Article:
Surgeon General Vivek Murthy on Sunday dismissed the idea that the Biden administration is looking for a scapegoat and using Facebook misinformation as an excuse for missing its vaccination goals.
“This is about the health of Americans and the reality is that misinformation is still spreading like wildfire in our country, aided and abetted by technology platforms,” Murthy said on “Fox News Sunday.” “I have been in dialogue with a number of technology companies in good faith efforts to express my concerns to them and where they have taken positive steps. And some of them have, I’ve acknowledged that, as we should do, but what I've also said very clearly to them, privately and also publicly, is that it's not enough.”
In an advisory released Thursday, Murthy declared falsehoods and conspiracy theories spreading online as an “urgent threat to public health” that have had an impact on the number of Americans willing to get vaccinated against Covid. Murthy said addressing the spread of misinformation was a major priority for him as surgeon general.
Top Republican lawmakers blasted the surgeon general’s work on misinformation and accused the administration of coordinating with social media companies to censor speech.
President Joe Biden’s shot at the platforms last week, including Facebook, further fueled the fire.
“They’re killing people,” Biden told reporters in response to a question about Facebook. “The only pandemic we have is among the unvaccinated, and they’re killing people.”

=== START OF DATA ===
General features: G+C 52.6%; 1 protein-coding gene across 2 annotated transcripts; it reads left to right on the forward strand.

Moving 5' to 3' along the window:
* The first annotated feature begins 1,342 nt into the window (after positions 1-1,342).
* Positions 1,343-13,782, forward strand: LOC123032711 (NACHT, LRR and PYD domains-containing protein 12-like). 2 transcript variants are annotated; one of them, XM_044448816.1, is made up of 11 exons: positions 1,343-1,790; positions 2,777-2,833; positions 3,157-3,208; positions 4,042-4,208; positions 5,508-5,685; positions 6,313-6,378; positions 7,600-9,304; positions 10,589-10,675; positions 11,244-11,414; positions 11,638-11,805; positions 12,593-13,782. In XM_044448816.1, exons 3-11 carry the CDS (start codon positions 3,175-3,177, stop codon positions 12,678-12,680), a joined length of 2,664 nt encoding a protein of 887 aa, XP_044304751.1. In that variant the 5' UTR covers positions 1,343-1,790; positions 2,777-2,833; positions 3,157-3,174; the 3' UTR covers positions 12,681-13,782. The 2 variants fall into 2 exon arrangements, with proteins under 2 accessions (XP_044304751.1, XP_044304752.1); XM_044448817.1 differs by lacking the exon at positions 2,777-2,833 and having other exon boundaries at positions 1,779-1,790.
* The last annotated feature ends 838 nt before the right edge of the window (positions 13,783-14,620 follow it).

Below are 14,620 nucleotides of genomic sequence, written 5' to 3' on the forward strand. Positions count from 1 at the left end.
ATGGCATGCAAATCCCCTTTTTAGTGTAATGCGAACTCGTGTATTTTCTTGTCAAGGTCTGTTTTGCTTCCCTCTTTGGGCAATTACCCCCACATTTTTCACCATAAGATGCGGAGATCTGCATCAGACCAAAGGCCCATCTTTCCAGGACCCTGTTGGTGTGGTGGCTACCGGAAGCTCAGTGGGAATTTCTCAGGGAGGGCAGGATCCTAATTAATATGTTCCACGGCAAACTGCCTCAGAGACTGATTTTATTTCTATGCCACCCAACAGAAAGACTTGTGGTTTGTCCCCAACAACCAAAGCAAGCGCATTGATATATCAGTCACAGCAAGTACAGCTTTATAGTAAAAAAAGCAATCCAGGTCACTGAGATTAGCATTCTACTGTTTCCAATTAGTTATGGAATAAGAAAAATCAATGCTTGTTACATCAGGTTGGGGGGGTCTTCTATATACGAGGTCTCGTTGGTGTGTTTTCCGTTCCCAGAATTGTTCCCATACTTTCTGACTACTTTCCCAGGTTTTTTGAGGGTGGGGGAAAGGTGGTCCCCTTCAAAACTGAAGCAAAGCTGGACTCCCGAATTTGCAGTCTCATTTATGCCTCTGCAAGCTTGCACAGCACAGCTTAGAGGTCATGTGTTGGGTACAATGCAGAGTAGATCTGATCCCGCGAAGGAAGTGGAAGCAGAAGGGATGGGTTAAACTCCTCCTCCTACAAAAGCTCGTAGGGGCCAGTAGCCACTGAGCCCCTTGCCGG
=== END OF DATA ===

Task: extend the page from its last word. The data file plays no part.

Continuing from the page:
Biden had set a goal of getting 70 percent of Americans partially vaccinated by July Fourth, but vaccination efforts in the U.S. have largely hit a wall. Just 68.1 percent of Americans have received at least one dose as of Sunday. Covid cases are rising in all 50 states as the Delta variant spreads, almost exclusively attacking unvaccinated Americans.
Murthy said Sunday that the American government has a role in addressing misinformation and “investing in research” to learn more about how it’s affecting Americans.
Facebook responded to the administration's criticism by saying it had done much to filter out false information about vaccinations and also to paint vaccination in a positive light. On Sunday, the surgeon general said he’s never questioned Facebook's intentions in addressing the spread of falsehoods, but said good intentions alone won’t make a difference.
“Intention is good, but at the end of the day it doesn't save the life of somebody who is misled by misinformation on these sites, who didn't get vaccinated, who got sick and lost their life as a result,” Murthy said. “I'm asking these companies to step up and take responsibility for what's happening on their side. I'm asking them to look out for the people across this country who — whose lives depend on having access to accurate information.”
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